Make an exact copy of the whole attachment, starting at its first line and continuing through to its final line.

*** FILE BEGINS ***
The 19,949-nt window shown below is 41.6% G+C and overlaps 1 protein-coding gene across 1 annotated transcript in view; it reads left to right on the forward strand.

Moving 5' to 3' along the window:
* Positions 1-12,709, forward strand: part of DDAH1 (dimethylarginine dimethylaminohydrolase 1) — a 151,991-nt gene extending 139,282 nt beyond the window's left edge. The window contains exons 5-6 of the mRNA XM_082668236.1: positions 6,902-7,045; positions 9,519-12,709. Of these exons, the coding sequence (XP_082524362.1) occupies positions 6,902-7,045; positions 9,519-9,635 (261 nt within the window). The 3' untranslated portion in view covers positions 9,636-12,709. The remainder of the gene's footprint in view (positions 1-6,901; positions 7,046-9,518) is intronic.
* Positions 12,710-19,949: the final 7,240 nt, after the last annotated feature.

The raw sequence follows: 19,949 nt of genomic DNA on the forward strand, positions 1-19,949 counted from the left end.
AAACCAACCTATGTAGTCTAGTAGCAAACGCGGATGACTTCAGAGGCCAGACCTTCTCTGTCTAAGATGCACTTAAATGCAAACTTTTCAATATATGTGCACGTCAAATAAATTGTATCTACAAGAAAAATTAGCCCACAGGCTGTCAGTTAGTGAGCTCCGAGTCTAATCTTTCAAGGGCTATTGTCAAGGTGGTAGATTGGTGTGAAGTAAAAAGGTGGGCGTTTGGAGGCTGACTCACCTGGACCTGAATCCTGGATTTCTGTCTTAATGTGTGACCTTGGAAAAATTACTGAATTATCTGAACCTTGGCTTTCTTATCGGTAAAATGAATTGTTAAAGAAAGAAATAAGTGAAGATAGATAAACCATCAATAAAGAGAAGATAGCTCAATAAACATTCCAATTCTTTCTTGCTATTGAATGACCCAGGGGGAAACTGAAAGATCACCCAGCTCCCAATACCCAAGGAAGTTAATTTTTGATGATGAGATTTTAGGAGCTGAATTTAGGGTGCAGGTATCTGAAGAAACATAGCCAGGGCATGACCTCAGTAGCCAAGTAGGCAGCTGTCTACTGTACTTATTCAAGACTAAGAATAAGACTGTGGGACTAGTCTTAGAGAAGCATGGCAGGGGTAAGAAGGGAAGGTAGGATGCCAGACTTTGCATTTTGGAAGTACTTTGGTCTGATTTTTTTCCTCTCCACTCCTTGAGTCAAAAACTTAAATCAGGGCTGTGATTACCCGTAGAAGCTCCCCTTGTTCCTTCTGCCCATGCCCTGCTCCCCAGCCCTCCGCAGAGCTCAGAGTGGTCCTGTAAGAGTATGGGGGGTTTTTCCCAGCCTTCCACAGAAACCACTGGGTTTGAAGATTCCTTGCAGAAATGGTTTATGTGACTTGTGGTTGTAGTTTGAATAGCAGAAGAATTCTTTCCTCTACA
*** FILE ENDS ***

The 19,949-nt window shown below is 41.6% G+C and overlaps 1 protein-coding gene across 1 annotated transcript in view; it reads left to right on the forward strand.

Moving 5' to 3' along the window:
* Positions 1-12,709, forward strand: part of DDAH1 (dimethylarginine dimethylaminohydrolase 1) — a 151,991-nt gene extending 139,282 nt beyond the window's left edge. The window contains exons 5-6 of the mRNA XM_082668236.1: positions 6,902-7,045; positions 9,519-12,709. Of these exons, the coding sequence (XP_082524362.1) occupies positions 6,902-7,045; positions 9,519-9,635 (261 nt within the window). The 3' untranslated portion in view covers positions 9,636-12,709. The remainder of the gene's footprint in view (positions 1-6,901; positions 7,046-9,518) is intronic.
* Positions 12,710-19,949: the final 7,240 nt, after the last annotated feature.

The raw sequence follows: 19,949 nt of genomic DNA on the forward strand, positions 1-19,949 counted from the left end.
AAACCAACCTATGTAGTCTAGTAGCAAACGCGGATGACTTCAGAGGCCAGACCTTCTCTGTCTAAGATGCACTTAAATGCAAACTTTTCAATATATGTGCACGTCAAATAAATTGTATCTACAAGAAAAATTAGCCCACAGGCTGTCAGTTAGTGAGCTCCGAGTCTAATCTTTCAAGGGCTATTGTCAAGGTGGTAGATTGGTGTGAAGTAAAAAGGTGGGCGTTTGGAGGCTGACTCACCTGGACCTGAATCCTGGATTTCTGTCTTAATGTGTGACCTTGGAAAAATTACTGAATTATCTGAACCTTGGCTTTCTTATCGGTAAAATGAATTGTTAAAGAAAGAAATAAGTGAAGATAGATAAACCATCAATAAAGAGAAGATAGCTCAATAAACATTCCAATTCTTTCTTGCTATTGAATGACCCAGGGGGAAACTGAAAGATCACCCAGCTCCCAATACCCAAGGAAGTTAATTTTTGATGATGAGATTTTAGGAGCTGAATTTAGGGTGCAGGTATCTGAAGAAACATAGCCAGGGCATGACCTCAGTAGCCAAGTAGGCAGCTGTCTACTGTACTTATTCAAGACTAAGAATAAGACTGTGGGACTAGTCTTAGAGAAGCATGGCAGGGGTAAGAAGGGAAGGTAGGATGCCAGACTTTGCATTTTGGAAGTACTTTGGTCTGATTTTTTTCCTCTCCACTCCTTGAGTCAAAAACTTAAATCAGGGCTGTGATTACCCGTAGAAGCTCCCCTTGTTCCTTCTGCCCATGCCCTGCTCCCCAGCCCTCCGCAGAGCTCAGAGTGGTCCTGTAAGAGTATGGGGGGTTTTTCCCAGCCTTCCACAGAAACCACTGGGTTTGAAGATTCCTTGCAGAAATGGTTTATGTGACTTGTGGTTGTAGTTTGAATAGCAGAAGAATTCTTTCCTCTACA